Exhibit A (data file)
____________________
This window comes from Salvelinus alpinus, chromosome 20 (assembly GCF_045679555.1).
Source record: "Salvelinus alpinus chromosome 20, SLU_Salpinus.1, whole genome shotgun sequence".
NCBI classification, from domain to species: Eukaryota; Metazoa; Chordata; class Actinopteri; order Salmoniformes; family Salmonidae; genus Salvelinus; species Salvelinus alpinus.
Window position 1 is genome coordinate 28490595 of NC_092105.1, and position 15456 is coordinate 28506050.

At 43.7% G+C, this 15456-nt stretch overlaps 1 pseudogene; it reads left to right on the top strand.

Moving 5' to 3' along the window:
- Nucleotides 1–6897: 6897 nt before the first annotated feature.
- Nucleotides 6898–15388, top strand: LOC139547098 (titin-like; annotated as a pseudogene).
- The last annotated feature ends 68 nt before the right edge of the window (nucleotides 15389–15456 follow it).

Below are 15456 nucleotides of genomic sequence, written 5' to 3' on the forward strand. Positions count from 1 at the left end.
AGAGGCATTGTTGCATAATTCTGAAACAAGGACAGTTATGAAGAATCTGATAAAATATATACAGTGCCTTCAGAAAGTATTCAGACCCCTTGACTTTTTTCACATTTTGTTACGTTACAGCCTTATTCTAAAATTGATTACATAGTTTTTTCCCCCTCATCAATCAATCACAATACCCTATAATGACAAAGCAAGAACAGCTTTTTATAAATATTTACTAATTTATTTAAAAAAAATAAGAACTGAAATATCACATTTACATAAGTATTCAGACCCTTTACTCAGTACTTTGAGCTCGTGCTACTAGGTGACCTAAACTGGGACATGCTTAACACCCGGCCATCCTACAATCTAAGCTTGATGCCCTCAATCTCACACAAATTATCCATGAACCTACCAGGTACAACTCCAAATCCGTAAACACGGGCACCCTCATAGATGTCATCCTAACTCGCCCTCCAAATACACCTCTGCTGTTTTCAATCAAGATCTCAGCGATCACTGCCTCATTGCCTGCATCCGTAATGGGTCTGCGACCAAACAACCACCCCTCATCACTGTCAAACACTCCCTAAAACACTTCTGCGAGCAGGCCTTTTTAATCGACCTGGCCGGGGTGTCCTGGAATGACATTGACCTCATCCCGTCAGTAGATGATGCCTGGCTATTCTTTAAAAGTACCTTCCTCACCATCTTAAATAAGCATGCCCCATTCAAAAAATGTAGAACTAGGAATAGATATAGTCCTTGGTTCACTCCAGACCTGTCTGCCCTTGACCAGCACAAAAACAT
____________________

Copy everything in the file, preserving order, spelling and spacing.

This window comes from Salvelinus alpinus, chromosome 20 (assembly GCF_045679555.1).
Source record: "Salvelinus alpinus chromosome 20, SLU_Salpinus.1, whole genome shotgun sequence".
NCBI classification, from domain to species: Eukaryota; Metazoa; Chordata; class Actinopteri; order Salmoniformes; family Salmonidae; genus Salvelinus; species Salvelinus alpinus.
Window position 1 is genome coordinate 28490595 of NC_092105.1, and position 15456 is coordinate 28506050.

At 43.7% G+C, this 15456-nt stretch overlaps 1 pseudogene; it reads left to right on the top strand.

Moving 5' to 3' along the window:
- Nucleotides 1–6897: 6897 nt before the first annotated feature.
- Nucleotides 6898–15388, top strand: LOC139547098 (titin-like; annotated as a pseudogene).
- The last annotated feature ends 68 nt before the right edge of the window (nucleotides 15389–15456 follow it).

Below are 15456 nucleotides of genomic sequence, written 5' to 3' on the forward strand. Positions count from 1 at the left end.
AGAGGCATTGTTGCATAATTCTGAAACAAGGACAGTTATGAAGAATCTGATAAAATATATACAGTGCCTTCAGAAAGTATTCAGACCCCTTGACTTTTTTCACATTTTGTTACGTTACAGCCTTATTCTAAAATTGATTACATAGTTTTTTCCCCCTCATCAATCAATCACAATACCCTATAATGACAAAGCAAGAACAGCTTTTTATAAATATTTACTAATTTATTTAAAAAAAATAAGAACTGAAATATCACATTTACATAAGTATTCAGACCCTTTACTCAGTACTTTGAGCTCGTGCTACTAGGTGACCTAAACTGGGACATGCTTAACACCCGGCCATCCTACAATCTAAGCTTGATGCCCTCAATCTCACACAAATTATCCATGAACCTACCAGGTACAACTCCAAATCCGTAAACACGGGCACCCTCATAGATGTCATCCTAACTCGCCCTCCAAATACACCTCTGCTGTTTTCAATCAAGATCTCAGCGATCACTGCCTCATTGCCTGCATCCGTAATGGGTCTGCGACCAAACAACCACCCCTCATCACTGTCAAACACTCCCTAAAACACTTCTGCGAGCAGGCCTTTTTAATCGACCTGGCCGGGGTGTCCTGGAATGACATTGACCTCATCCCGTCAGTAGATGATGCCTGGCTATTCTTTAAAAGTACCTTCCTCACCATCTTAAATAAGCATGCCCCATTCAAAAAATGTAGAACTAGGAATAGATATAGTCCTTGGTTCACTCCAGACCTGTCTGCCCTTGACCAGCACAAAAACAT